When Species Invade: Towards a Political Invasion Ecology.
Dimensions of Political Ecology (DOPE) Conference | University of Kentucky | Lexington, KY | 26-28 February 2015
Organizers: Matthew Rosenblum (University of Kentucky), Laura Ogden (Dartmouth College)
Scholars from a range of fields loosely organized under the banner of ‘political ecology’ have become increasingly attentive to the lives of non-human beings. Political ecologists in geography have situated their research in sites as diverse as the laboratory and the slaughterhouse, spaces where non-human life is made and unmade, to the end of showing the relevance of non-human bodies in socio-spatial processes. The turn toward affect, experimentation, and liveliness in the ecological humanities and social sciences has produced fruitful accounts of the intimacies involved in ‘when species meet’ but has left much about the being ‘out of place,’ the radically contingent, irredeemably destructive, or invasive species, yet to be said. What has been said in the social sciences, and indeed even in the natural sciences, is often preoccupied with the existing vocabularies of invasiveness and the ways in which the rhetoric of invasion ecology is linked to rhetoric’s of colonialism, nationalism (Olwig 2003, Groning & Wolschke-Bulmahn 2003), xenophobia (Subramaniam 2001), etc., with attention to how these emotive and value-laden discourses implicate the practice of conservation biology Of course the link between the discourses of the natural sciences and modes of human marginalization is important since such taxonomic strategies have facilitated “beastly behavior toward the animalized and the naturalized” (Coates 2006; 135). But beyond these anthropocentric arguments which problematize invasion ecology largely because of its effect on human communities are the violently excluded bodies of the invasive and the feral. In many ways the popular discussions of invasiveness have abounded to the detriment of exploring questions of how metaphor and discourse motivate agents to act upon the world (Bono 2003), to what end these actions endeavor towards, and whether or not those actions are commensurate with a worthwhile ethical framework. After all, “the search for a precise lexicon of terms and concepts in invasion ecology is not driven by concerns for just semantics” (Pyšek et al. 2004; 131), it is about action, and surely a process of categorization that is meant to decide which beings belong and which do not has real, felt, material, consequences. While the discursive focus takes furry, leafy, and other invasive bodies as its object, these beings are, ironically absent. Discussions about what nomenclature is best suited to categorize certain forms of nonhuman life have virtually ignored the fact that the practice of invasion ecology implicates humans as well as nonhumans in an economy of violence directed at the attainment of a certain ecological ideal (Robbins & Moore 2013) through the use of “quarantine, eradication, and control” (Elton  2000; 110). In this light, even many of the most critically aware scholars has failed to ask questions about the value of invasive lives and whether killing them is in line with a truly political ecology, one that views “ecological systems as power-laden rather than politically inert” (Robbins 2012; 13)- one that includes non-human lives as subjects of politics rather than mere objects of human fascination.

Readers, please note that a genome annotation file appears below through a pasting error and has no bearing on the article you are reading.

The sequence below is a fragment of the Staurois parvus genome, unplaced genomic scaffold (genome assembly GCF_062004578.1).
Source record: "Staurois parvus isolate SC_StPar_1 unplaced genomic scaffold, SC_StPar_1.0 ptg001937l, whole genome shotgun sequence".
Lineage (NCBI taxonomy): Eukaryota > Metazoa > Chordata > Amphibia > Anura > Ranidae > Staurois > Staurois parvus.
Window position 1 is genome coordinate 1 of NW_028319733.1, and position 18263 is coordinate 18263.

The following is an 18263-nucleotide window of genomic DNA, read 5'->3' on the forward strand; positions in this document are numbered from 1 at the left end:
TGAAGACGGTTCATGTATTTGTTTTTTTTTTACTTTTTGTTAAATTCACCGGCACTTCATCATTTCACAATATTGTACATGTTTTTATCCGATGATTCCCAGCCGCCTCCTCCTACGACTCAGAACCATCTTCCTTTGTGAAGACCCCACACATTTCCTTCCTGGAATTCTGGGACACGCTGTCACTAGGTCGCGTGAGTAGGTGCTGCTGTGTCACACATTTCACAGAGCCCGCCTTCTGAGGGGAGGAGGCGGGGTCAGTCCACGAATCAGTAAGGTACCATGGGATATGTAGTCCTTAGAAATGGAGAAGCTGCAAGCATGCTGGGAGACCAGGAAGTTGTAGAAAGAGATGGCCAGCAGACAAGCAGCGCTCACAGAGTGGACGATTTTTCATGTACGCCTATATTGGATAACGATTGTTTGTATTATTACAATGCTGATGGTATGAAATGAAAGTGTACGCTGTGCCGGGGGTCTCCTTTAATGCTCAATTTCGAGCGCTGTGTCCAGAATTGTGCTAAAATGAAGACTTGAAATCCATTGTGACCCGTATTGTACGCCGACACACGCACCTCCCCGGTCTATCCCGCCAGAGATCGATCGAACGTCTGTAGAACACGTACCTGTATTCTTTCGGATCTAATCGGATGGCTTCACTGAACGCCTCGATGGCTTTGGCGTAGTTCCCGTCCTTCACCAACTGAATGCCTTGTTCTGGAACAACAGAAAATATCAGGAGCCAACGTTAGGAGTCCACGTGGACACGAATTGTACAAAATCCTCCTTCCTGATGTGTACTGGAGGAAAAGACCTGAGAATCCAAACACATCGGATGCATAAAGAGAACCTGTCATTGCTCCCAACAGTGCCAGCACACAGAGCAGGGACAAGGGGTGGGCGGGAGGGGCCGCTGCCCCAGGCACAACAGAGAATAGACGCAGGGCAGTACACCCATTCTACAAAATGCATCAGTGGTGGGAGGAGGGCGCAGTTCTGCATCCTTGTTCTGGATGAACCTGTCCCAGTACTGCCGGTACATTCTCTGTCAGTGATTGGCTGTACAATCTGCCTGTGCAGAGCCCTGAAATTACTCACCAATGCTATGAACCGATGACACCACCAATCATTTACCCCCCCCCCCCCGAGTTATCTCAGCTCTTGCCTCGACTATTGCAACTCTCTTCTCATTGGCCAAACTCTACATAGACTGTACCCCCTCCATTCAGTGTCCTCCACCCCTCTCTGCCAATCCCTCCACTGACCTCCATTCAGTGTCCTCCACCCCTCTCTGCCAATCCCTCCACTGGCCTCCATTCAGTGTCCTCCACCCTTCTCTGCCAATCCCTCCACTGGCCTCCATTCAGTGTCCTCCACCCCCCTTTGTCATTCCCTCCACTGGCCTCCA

The aim of this session is to move beyond the discourse of invasiveness to explore alternative ways of both politicizing the science and practice of invasion ecology and bringing invasive entities, both alive and dead back into the discussions that implicate them. Topics might include, but should not be limited to:
-Queer critiques of ecological futurism
-Emotional geographies of ecological loss
-The ‘invasavore’ movement
-Non-constructivist approaches to invasiveness
-The biopolitics of invasive species management
-New directions in the discussion of the rhetoric of invasiveness
-The conflict between environmental ethics and animal ethics
-Invasiveness and landscape studies
-Animal Diaspora and non-human mobility
-Political ecologies of bordering
-Invasiveness and the politics of the Anthropocene
-‘Novel ecologies’ and engagements with scientific concepts such as equilibrium, resilience, etc.
Anyone interested in participating in the session should send an abstract of 500 words or less to email@example.com by November 10th, 2014. Participants must also register at the conference website: politicalecology.org by the registration deadline of November 17th 2014.
Bono, J. J. "Why Metaphor? Toward a Metaphorics of Scientific Practice." Science Studies: Probing the Dynamics of Scientific Knowledge. Ed. Sabine Maasen and Matthias Winterhager. Bielefeld: Transcript Verlag, 2001. 215-33.
Coates, Peter. American Perceptions of Immigrant and Invasive Species: Strangers on the Land. Berkeley: University of California Press, 2006
Elton, Charles S. The Ecology of Invasions by Animals and Plants. Chicago: U of Chicago,  2000.
Groning, Gert, and Joachim Wolschke-Bulmahn. "The Native Plant Enthusiasm: Ecological Panacea or Xenophobia?" Landscape Research28.1 (2003): 75-88.
Olwig, Kenneth R. "Natives and Aliens in the National Landscape." Landscape Research 28.1 (2003): 61-74.
Pyšek, Petr, David M. Richardson, Marcel Rejmánek, Grady L. Webster, Mark Williamson, Jan Kirschner, Petr Pysek, and Marcel Rejmanek. "Alien Plants in Checklists and Floras: Towards Better Communication between Taxonomists and Ecologists." Taxon 53.1 (2004): 131.
Robbins, Paul. Political Ecology: A Critical Introduction. Maiden, MA: Blackwell, 2012.
Robbins, Paul, and S. A. Moore. "Ecological Anxiety Disorder: Diagnosing the Politics of the Anthropocene." Cultural Geographies 20.1 (2013): 3-19.
Subramaniam, Banu. "The Aliens Have Landed! Reflections on the Rhetoric of Biological Invasions." Meridians: Feminism, Race, Transnationalism 2.1 (2001): 26-40.